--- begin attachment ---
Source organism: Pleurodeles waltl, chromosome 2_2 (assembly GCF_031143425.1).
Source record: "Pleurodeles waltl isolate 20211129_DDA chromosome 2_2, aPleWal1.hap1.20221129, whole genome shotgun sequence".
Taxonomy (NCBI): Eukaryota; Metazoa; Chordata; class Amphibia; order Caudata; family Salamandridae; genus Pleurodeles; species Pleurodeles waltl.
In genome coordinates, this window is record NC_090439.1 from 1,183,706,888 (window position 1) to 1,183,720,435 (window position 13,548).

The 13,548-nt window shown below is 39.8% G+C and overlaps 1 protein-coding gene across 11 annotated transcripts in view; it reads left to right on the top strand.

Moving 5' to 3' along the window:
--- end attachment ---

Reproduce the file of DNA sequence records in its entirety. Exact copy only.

Source organism: Pleurodeles waltl, chromosome 2_2 (assembly GCF_031143425.1).
Source record: "Pleurodeles waltl isolate 20211129_DDA chromosome 2_2, aPleWal1.hap1.20221129, whole genome shotgun sequence".
Taxonomy (NCBI): Eukaryota; Metazoa; Chordata; class Amphibia; order Caudata; family Salamandridae; genus Pleurodeles; species Pleurodeles waltl.
In genome coordinates, this window is record NC_090439.1 from 1,183,706,888 (window position 1) to 1,183,720,435 (window position 13,548).

The 13,548-nt window shown below is 39.8% G+C and overlaps 1 protein-coding gene across 11 annotated transcripts in view; it reads left to right on the top strand.

Moving 5' to 3' along the window: